On Monday 22 July, the Twitter handle of Aaj Tak put out an announcement of a news segment that read, “Muslims will take up arms against the sword of mob lynching.”
The headline, which is quite clearly a lurid attempt to grab eyeballs, implies that the minority community will respond to lynching with violence.
Many Indian news channels have been coming up with similarly communally charged headlines. In the scuffle to up viewership, channels not only popularise stereotypes attributed to particular communities, but also deepen the divide between the majority and the minority. This whips up mass hysteria as well as incites hatred against certain sections of society.
Hence, Twitter users responded to the post asking what agenda the channel is attempting to propagate with posts such as these.
Many Twitter users compared the channel to Radio Rwanda.
Radio Rwanda played a pivotal role in the 1994 genocide of the Tutsis, an ethnic group in Africa. It was widely listened to by the masses and propagated racist propaganda against the Tutsis, moderate Hutus, Belgians and the United Nations mission UNAMIR. Many Rwandan citizens hold the view that the radio station helped to foster the racial hostility which precipitated the genocide.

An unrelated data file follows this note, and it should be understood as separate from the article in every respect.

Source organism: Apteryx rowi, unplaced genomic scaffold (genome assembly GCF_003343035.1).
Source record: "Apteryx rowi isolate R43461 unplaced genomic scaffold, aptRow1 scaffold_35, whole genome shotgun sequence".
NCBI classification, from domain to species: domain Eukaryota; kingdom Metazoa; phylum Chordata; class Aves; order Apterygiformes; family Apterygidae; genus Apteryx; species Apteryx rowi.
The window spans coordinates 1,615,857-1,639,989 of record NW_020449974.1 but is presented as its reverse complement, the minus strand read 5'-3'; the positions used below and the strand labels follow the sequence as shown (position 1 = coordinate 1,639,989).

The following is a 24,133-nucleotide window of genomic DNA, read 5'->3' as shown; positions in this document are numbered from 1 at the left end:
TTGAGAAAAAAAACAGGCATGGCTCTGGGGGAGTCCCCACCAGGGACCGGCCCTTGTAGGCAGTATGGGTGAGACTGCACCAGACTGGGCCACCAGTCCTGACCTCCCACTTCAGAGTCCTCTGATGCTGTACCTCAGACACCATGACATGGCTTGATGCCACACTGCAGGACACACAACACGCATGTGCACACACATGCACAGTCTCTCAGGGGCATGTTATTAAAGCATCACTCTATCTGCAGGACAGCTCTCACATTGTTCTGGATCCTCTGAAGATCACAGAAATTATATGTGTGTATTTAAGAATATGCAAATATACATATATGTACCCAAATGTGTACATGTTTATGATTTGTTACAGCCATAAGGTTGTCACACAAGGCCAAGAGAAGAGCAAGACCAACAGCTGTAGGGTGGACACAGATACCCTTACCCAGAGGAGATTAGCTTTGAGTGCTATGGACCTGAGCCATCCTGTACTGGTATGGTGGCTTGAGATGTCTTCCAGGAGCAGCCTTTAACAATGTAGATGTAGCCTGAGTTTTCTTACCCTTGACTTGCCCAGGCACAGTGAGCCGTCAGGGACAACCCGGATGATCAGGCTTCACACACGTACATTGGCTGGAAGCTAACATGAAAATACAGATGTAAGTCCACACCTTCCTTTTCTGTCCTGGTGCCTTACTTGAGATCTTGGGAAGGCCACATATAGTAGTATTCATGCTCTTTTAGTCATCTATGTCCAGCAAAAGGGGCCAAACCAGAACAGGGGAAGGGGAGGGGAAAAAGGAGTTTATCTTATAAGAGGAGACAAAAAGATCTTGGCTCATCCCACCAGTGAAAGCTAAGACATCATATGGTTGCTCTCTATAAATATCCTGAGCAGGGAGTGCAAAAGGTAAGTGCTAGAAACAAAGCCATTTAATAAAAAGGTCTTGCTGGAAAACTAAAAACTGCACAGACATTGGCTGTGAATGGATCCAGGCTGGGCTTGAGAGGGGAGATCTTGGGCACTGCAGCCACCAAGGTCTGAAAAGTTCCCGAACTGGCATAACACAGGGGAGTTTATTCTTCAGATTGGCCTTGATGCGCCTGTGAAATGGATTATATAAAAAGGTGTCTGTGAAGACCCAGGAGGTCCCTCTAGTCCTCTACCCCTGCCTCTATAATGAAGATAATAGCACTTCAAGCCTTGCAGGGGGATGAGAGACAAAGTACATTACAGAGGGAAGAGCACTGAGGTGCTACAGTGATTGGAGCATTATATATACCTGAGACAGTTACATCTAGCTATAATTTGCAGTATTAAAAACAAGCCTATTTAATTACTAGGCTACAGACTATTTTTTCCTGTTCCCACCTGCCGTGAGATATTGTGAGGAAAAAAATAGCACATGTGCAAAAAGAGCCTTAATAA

Twitter users pointed out that many Indian channels seem to be ‘inspired’ by Radio Rwanda, and are engaging in the creation of an atmosphere of hatred against certain sections of society.
“This is the state of India, just like how Rwanda genocide was fuelled by hate mongering radio station,” Twitter users said.
We looked through Twitter and found instances where, in the past, Twitter users had pulled up Indian media for their Radio Rwanda-like behaviour.
In August 2018, one Twitter user called a few TV anchors the ‘Rwanda Radio cabal’. “Their audience needs to know their contribution to lynching and dehumanizing sections of society, he wrote.
There’s more to come. The media’s complicity in driving hatred and radical sentiments in India is becoming a dangerous trend, especially taking into account the fourth estate’s reach.
The media speaks on the majority’s behalf when it justifies violence against people who are seen as ‘anti-national’ or ‘illegal immigrants’. It simultaneously shapes and legitimises what is supposedly the ‘majority’ opinion, when in fact, instead of normalising the same, the media should be calling it out.
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